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sparkenho sparkenho

The cure for my chilblains is...

Calcium tablets WITH Vitamin D. I have had sixty odd years with chilblains and I am only grateful to my childhood doctor for this cure because without it I don't know what I would have done otherwise.

You won't get immediate relief from taking the tablets. If you are in the grip of a bad chilblain attack it may take two to three weeks of taking a tablet three times a day after meals before you see an improvement. The best way is to take the tablets as a preventative treatment. As soon as you feel the signs that signal the onset of chilblains take, to start with, one tablet a day and increase as necessary. I only take them as necessary. When the symptoms go away and/or the weather turns mild I stop taking them and look out for the symptoms returning again.

The following is a background to my lifestyle so that you can, if you wish, equate it with your own. You will see that despite having a diet reasonably rich in calcium and vitamin D and being involved in plenty of physical activity I still need to take these tablets when confronted with chilblains.

I am a fit, active and healthy 67 year old and without taking those tablets I would get chilblains every winter. My feet are always cold from Autumn to Spring despite my body feeling warm and what I wear on on my feet and whether I am inside or outside the house. My feet even know, in a warm and carpeted room, when there is a hard frost outside by giving a tingling sensation. One other symptom I have, which might be indicative of poor circulation to the extremities, is white fingers which I get quite often even though the rest of my body is warm.

When I was young I did a lot of long distance running, played Rugby, Soccer and Badminton competitively. I now ride a bike most days for at least an hour and so it is obviously nothing to do with lack of exercise. How those poor soldiers who were prone to chilblains in the first world war coped with the complaint in the trenches I dread to think.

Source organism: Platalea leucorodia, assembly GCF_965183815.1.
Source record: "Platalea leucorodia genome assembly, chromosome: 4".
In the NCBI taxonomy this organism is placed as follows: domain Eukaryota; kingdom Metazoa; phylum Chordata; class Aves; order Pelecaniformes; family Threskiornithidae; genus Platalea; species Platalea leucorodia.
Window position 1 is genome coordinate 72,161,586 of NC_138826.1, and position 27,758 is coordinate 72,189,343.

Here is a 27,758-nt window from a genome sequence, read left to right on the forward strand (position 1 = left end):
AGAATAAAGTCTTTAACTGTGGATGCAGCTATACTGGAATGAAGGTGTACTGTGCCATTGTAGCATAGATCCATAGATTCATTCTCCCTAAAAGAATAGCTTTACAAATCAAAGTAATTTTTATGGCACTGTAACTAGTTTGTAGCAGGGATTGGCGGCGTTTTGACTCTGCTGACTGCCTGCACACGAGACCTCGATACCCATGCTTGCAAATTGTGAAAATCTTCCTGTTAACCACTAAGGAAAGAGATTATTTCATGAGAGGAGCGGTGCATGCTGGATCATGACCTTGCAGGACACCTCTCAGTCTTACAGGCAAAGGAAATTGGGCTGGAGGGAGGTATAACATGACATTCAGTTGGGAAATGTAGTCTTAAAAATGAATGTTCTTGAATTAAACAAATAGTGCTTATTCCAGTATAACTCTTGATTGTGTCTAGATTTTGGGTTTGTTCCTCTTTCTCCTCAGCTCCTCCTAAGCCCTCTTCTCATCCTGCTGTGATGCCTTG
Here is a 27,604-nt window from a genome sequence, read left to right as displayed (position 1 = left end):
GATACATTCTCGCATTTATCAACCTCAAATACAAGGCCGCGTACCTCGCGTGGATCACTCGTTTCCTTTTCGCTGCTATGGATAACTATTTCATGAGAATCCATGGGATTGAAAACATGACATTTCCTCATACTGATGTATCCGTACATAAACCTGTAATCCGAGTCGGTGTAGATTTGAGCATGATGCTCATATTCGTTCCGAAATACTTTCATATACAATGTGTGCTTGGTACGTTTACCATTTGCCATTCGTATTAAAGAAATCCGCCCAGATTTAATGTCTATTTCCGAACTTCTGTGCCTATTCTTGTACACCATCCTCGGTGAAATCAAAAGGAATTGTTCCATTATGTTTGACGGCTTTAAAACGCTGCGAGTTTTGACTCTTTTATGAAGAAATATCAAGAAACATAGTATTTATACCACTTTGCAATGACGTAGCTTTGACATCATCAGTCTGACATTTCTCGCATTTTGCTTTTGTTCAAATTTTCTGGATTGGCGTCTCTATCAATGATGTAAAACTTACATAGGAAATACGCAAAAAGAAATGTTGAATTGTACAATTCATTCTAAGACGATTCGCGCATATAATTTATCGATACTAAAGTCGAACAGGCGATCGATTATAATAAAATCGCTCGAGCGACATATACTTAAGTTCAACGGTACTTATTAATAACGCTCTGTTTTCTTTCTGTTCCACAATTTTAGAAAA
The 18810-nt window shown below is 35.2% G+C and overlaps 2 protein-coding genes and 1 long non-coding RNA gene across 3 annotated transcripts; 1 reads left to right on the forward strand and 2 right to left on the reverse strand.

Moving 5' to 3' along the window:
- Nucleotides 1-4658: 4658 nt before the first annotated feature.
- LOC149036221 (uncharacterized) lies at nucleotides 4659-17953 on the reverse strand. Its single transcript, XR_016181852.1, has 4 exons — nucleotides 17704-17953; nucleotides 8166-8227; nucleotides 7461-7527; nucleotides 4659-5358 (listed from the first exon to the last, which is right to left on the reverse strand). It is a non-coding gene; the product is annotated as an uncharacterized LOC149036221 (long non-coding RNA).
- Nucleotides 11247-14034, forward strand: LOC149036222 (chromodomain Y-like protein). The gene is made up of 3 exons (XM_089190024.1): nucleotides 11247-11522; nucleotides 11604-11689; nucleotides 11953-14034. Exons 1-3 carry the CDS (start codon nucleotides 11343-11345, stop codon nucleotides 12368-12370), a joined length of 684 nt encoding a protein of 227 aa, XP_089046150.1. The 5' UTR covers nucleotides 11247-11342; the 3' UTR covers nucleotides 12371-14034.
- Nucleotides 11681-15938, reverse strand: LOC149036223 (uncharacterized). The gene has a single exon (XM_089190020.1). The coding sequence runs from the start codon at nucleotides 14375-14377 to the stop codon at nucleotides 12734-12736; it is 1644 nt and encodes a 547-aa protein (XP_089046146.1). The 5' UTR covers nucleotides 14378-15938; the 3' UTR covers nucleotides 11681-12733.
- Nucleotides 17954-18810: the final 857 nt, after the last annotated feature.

Diet wise I have an orange every morning, followed by porrige with milk and honey, followed by a round of wholemeal bread with marmalade. Midday I have a meal consisting of meat with three or four vegetables and in the evening I'll have wholemeal bread with cheese. It's not as plain as it sounds because whilst breakfast is invariably the same, I never seem to tire of that, the midday meals do vary by using potatoes, rice or pasta dishes and in the evening, ham and salmon may be used in lieu of cheese with other additions of onions, tomatoes, beetroot and lettuce etc. I do not smoke and I drink on average a glass of wine a day and occasionally a pint or two of beer.

I hope, if you try the above remedy, it works for you. At least if it doesn't the tablets will have helped in warding off osteoporosis and at the best you will join me in being eternally grateful to Dr Gould, my childhood doctor!

14 Replies

  • Guest Guest

    [color=darkblue:96e122bbf2][/color:96e122bbf2] smile How well I know your experiences with chilblains! I have suffered as long as I can remember. Some years are worse than others, but rarely a year has gone by without at least a mild attack. I live in the south of England where temperatures are not extreme. I have recently retired, so I am not as physically active as I used to be. Perhaps this is why I am already suffering a bad attack despite no frosts yet! I do suffer from poor circulation: my fingers easily go white and dead, and this is the precursor to the first chilblain. My grandfather and my father suffered from the same white fingers although I do not recall them complaining of chilblains. I was a smoker, although I stopped 20 years ago. I have had to have surgery to my carotid arteries to unblock them, and I have type 2 diabetes - two reasons for me to beware of certain 'cures'. Your suggestion is certainly worth trying, and I shall discuss it with my GP. Thank you for sharing this.